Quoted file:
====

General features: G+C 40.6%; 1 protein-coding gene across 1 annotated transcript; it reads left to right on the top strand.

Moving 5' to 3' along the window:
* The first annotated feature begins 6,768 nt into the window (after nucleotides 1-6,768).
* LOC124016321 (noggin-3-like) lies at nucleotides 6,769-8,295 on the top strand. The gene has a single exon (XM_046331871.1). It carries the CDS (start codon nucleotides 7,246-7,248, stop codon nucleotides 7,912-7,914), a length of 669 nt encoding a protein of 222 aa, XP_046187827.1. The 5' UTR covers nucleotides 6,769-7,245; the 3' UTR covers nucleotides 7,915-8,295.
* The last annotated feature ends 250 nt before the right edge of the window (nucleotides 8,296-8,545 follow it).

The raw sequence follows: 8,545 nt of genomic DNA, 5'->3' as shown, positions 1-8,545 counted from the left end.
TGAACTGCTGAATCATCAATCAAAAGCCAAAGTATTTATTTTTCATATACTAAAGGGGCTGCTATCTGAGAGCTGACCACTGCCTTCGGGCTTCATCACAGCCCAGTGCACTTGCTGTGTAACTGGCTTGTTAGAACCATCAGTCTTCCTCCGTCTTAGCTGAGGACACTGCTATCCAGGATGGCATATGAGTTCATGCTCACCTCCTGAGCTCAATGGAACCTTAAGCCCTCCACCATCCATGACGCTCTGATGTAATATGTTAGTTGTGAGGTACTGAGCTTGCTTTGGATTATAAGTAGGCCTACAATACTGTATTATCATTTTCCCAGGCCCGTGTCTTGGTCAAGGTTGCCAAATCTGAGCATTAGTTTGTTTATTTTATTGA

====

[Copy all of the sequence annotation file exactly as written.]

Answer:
General features: G+C 40.6%; 1 protein-coding gene across 1 annotated transcript; it reads left to right on the top strand.

Moving 5' to 3' along the window:
* The first annotated feature begins 6,768 nt into the window (after nucleotides 1-6,768).
* LOC124016321 (noggin-3-like) lies at nucleotides 6,769-8,295 on the top strand. The gene has a single exon (XM_046331871.1). It carries the CDS (start codon nucleotides 7,246-7,248, stop codon nucleotides 7,912-7,914), a length of 669 nt encoding a protein of 222 aa, XP_046187827.1. The 5' UTR covers nucleotides 6,769-7,245; the 3' UTR covers nucleotides 7,915-8,295.
* The last annotated feature ends 250 nt before the right edge of the window (nucleotides 8,296-8,545 follow it).

The raw sequence follows: 8,545 nt of genomic DNA, 5'->3' as shown, positions 1-8,545 counted from the left end.
TGAACTGCTGAATCATCAATCAAAAGCCAAAGTATTTATTTTTCATATACTAAAGGGGCTGCTATCTGAGAGCTGACCACTGCCTTCGGGCTTCATCACAGCCCAGTGCACTTGCTGTGTAACTGGCTTGTTAGAACCATCAGTCTTCCTCCGTCTTAGCTGAGGACACTGCTATCCAGGATGGCATATGAGTTCATGCTCACCTCCTGAGCTCAATGGAACCTTAAGCCCTCCACCATCCATGACGCTCTGATGTAATATGTTAGTTGTGAGGTACTGAGCTTGCTTTGGATTATAAGTAGGCCTACAATACTGTATTATCATTTTCCCAGGCCCGTGTCTTGGTCAAGGTTGCCAAATCTGAGCATTAGTTTGTTTATTTTATTGA